Utah seizes ESSA opportunity on testing, evaluation

Share This

AFT-backed legislation to get state exam results out of teacher evaluation and to ease duplicative testing requirements rolled to decisive victories this month in Utah, a state that is using new powers under the federal Every Student Succeeds Act to break free of rigid, unpopular No Child Left Behind mandates.

H.B. 201, which immediately removes Utah's high-stakes test from the teacher evaluation process, was approved unanimously by the Utah Senate and backed by a 60-4 vote in the House. H.B. 200 won by nearly as strong a margin; it gives high schools the option of not administering the state test to 11th-graders who take the ACT college admission exam. Both bills were sponsored by state Rep. Marie Poulson and quickly signed into law.

"We used ESSA as a base for getting these bills through," says Brad Asay, president of AFT Utah. There is widespread anger in the state about many policies tied to No Child Left Behind, the law that ESSA replaces. Particularly unpopular were an overreliance on standardized tests—as many as 1 in 5 students opted out of the state test in some Utah districts—and the use of the results of these tests in teacher evaluation, a use the tests weren't designed for.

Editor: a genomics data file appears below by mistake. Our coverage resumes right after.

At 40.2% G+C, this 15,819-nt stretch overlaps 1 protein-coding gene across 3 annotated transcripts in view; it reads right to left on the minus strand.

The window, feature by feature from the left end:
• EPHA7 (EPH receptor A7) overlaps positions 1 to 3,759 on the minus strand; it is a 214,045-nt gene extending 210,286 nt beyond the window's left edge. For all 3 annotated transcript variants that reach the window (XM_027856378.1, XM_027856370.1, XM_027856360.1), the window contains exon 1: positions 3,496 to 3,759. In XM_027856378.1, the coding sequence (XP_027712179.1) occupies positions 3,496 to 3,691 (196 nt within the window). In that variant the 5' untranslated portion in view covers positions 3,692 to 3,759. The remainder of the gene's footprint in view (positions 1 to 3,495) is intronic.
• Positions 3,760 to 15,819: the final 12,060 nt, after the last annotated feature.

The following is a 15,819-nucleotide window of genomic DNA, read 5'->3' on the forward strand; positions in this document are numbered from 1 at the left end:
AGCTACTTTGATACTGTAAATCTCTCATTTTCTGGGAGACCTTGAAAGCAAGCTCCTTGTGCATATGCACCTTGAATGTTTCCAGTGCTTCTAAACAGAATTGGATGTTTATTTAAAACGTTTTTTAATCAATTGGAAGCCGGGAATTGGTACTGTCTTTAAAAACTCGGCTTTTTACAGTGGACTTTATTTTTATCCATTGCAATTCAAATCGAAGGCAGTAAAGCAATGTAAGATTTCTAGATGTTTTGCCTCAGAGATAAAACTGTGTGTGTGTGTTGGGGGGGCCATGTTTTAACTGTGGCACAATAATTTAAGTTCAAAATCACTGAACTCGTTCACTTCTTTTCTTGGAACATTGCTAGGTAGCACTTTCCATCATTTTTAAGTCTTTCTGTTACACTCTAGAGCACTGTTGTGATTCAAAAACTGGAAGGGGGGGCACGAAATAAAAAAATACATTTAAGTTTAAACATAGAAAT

Poulson is a former teacher who showed some humor as she introduced the bills, Asay remembers. "She said 'the evil federal government' can't control us on this one anymore. We have a choice here."

The state federation provided member testimony for both bills, lobbied hard to make the legislation a priority in the final flurry of the legislative session, and laid the groundwork for ESSA-related wins in future sessions. An AFT-supported proposal for a moratorium on high-stakes testing would give schools the time and breathing room they need for careful implementation. The proposal was referred to a legislative study session and is very likely to come up next year. "We're going to be pushing very hard" for support, Asay says.

[Mike Rose]